Data means nothing without context, and nothing provides context like a picture. The artful science of data visualization, the ability to use graphics to abstract and convey meaning from data, is among the most important and ill-equipped skills in our Data Age. Across industries and occupations, public and private sectors, the need to deliver complex information simply and succinctly is pervasive. I witness it daily in health care.
Insurers, founded on long histories of using data to monitor costs and forecast risks, are investing in new, proactive data strategies that incorporate the use of data visualizations as early as data intake: programmers using visuals to test the integrity, consistency, and completeness of daily claim-file uploads, allowing them to spot outliers, anomalies, and irregular patterns across billions of flowing records immediately. Hospital system clinicians and data scientists alike – now tasked with managing the health outcomes of whole populations – are developing new patient-specific indicators to track health and well-being, provider maps to monitor care coordination and referral patterns, and population dashboards to gauge progress on meeting clinical, quality, and financial performance goals. States and researchers, tremendous data collectors and users – tapping data derived from surveys, discharge databases, and All Payer Claims Databases – are then tasked with distilling down an entire system to what policy-makers and the public most need to know to make more informed health care decisions.
While these examples illustrate the rapid application of data visualizations in health care, their use transcends policy domains. The Association of Public Data Users (APDU) continues to recognize those who demonstrate the impact data visualizations can have on our discourse. For the second year, APDU is proud to recognize the country’s top data visualizations that leverage our nation’s wealth of publicly-available data to convey a compelling point or story. In our second annual “Data Viz” awards, APDU has selected best-in-class data visualizations by a state or local government agency, by a federal government agency, by a private enterprise, and by a researcher or student, each of whom had different audiences and goals, but all of whom recognized the impact data visualizations could have to reach them. This year’s winners – listed below – will be joining us at our 2017 Annual Conference in Arlington, Virginia, sharing their techniques and strategies. Join us to learn about these creative visualizations and for another exciting conference.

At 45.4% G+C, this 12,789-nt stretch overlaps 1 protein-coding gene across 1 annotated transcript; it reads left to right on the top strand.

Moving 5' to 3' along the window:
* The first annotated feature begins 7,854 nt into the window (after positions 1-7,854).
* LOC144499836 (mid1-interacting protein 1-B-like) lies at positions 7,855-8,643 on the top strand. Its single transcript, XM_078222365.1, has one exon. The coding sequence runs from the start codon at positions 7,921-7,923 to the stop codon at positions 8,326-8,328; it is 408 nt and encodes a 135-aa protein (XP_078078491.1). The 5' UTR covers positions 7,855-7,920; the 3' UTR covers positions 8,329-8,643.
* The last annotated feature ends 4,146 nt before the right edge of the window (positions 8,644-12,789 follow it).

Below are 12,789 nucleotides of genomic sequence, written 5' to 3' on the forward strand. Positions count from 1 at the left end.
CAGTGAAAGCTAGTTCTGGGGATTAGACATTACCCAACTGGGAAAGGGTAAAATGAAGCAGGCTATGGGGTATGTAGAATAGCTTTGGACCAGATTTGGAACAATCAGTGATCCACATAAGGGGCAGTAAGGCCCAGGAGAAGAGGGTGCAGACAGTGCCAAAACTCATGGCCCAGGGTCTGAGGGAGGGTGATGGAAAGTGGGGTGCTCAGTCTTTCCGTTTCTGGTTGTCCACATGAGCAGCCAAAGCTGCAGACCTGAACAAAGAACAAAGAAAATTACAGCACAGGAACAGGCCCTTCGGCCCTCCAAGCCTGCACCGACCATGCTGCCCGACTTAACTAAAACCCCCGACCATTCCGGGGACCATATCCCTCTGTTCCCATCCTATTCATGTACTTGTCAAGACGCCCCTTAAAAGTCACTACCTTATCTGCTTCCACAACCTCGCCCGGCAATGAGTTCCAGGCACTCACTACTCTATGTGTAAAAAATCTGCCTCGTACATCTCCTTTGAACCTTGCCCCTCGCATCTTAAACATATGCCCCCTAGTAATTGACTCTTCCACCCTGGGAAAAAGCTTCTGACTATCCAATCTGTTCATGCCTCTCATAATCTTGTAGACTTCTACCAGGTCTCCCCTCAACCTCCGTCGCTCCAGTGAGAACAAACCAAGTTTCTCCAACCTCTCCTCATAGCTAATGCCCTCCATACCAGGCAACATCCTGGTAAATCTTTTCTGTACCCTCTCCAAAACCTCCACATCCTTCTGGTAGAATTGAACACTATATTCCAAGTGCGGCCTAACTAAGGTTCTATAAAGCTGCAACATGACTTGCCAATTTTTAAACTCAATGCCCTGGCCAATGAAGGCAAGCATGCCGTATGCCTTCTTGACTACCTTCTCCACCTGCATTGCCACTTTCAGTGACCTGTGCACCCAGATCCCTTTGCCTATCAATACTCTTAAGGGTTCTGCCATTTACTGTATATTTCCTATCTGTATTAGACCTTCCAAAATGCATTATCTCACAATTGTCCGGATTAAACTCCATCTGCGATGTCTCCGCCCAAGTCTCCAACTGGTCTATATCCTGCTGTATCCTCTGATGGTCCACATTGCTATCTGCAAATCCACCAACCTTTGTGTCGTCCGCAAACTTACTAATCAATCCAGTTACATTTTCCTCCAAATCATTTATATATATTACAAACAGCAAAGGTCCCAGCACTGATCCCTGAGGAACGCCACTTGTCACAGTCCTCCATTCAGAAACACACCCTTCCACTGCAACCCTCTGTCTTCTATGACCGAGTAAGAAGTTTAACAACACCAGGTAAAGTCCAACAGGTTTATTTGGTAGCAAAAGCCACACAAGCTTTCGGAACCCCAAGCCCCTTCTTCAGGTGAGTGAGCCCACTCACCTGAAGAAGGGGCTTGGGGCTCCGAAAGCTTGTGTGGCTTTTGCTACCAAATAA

The 2017 Annual APDU Conference will also host a panel on “Innovations in Data Visualization”, featuring best practices and applications, and examples of how experts have used visualizations to improve their programs, solve critical issues, and powerfully convey meaningful information. We hope you will join us in Arlington, VA, September 13th and 14th, for our ongoing discussion of Communicating Data in an otherwise noisy world.
Federal Government Category
USPTO PatentsView – US Patent and Trademark Office
- Amanda Myers, US Patent and Trademark Office
- Dino Citraro, Periscopic
- Kim Rees, Periscopic
Energy Consumption and Production in Agriculture – USDA Economic Research Service
- Claudia Hitaj, USDA Economic Research Service
- Lori Fields, USDA Economic Research Service
Private Firms Category
Visualizing the Condition of U.S. Lakes – Crow Insight
- Mike Crow, Crow Insight
- Sarah Lehmann, US Environmental Protection Agency
- Amina Pollard, US Environmental Protection Agency
Researchers and Students Category
Mapping Financial Opportunity – Institute for Policy & Social Research, University of Kansas
- Terri Friedline, Institute for Policy & Social Research, University of Kansas
- Xan Wedel, Institute for Policy & Social Research, University of Kansas
- Kirk Jackson, New America
- Justin King, New America
State and Local Government Category
2010-2014 Women in the Workforce – Utah Department of Workforce Services
- Lecia Parks Langston, Utah Department of Workforce Services